Felonious priests and benefit of clergy

On 3 September 1475, a chaplain named Richard Parenet of Warwickshire took sanctuary at St Augustine’s priory in Daventry, Northants. He confessed to the coroner that 16 years before he had committed murder.

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Source

Together with two yeomen of Lincolnshire, in 1459 he had assaulted William Saunderson of Gainsborough, Lincolnshire, in Gainsborough, with a bastard (or long) sword, giving him a wound that proved mortal.

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A bastard sword. Source

He abjured before the coroner, who assigned him the port of Sandwich. By the early 1480s, he was found back in the realm; when he was brought before King’s Bench, however, he was able to present a royal pardon and walked away.

There are a few oddities in this case.

1. We’re not used to thinking about priests as murderers, but priests were a substantial proportion of the male population, and they show up frequently enough in the criminal records. (There are about forty in my database who sought sanctuary.)

There’s a misunderstanding floating around that “benefit of clergy” meant that priests couldn’t be charged and tried for felonies in the royal courts, but that wasn’t the case: priests could be and were indicted for felony, tried, and convicted.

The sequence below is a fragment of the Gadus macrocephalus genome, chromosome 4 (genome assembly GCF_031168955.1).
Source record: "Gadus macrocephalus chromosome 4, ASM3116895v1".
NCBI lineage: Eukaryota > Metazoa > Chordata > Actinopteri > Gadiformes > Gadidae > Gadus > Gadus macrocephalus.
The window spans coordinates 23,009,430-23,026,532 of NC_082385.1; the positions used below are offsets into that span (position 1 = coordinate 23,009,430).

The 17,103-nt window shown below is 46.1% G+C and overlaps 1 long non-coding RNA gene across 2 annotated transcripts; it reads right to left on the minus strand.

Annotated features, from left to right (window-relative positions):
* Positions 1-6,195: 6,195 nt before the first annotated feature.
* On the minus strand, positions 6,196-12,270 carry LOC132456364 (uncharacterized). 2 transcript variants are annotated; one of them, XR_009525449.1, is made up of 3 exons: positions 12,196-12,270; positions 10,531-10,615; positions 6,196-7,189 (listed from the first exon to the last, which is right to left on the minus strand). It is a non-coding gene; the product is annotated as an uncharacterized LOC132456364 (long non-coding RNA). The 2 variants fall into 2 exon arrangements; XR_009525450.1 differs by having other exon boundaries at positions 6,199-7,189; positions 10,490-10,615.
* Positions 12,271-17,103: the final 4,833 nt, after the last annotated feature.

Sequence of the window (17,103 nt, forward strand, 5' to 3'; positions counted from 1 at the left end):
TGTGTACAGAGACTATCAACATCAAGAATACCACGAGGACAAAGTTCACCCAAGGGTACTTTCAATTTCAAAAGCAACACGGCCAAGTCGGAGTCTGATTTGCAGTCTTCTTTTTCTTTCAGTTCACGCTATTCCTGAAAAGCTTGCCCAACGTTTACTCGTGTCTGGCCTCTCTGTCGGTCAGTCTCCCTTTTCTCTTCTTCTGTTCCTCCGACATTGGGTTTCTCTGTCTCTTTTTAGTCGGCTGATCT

Benefit of clergy was usually invoked after conviction, and its effect was on punishment – imprisonment rather than execution. But evidently Parenet chose to use other mitigations, sanctuary and pardon, instead. Pardon was best, obviously, as it forgave the conviction and allowed the perpetrator to walk free. Parenet seems to have thought sanctuary and abjuration was better than pleading benefit of clergy: exile rather than imprisonment. (And maybe he never actually left England.)

2. Another oddity: the long lag between the 1459 murder and the 1475 sanctuary seeking: what suddenly brought this long-past event back into Parenet’s life? What prompted the king to give him a pardon later?

TNA, KB 9/362, m42; KB 29/112, m19d; KB 27/884, rex m18; CPR1476-85, 279

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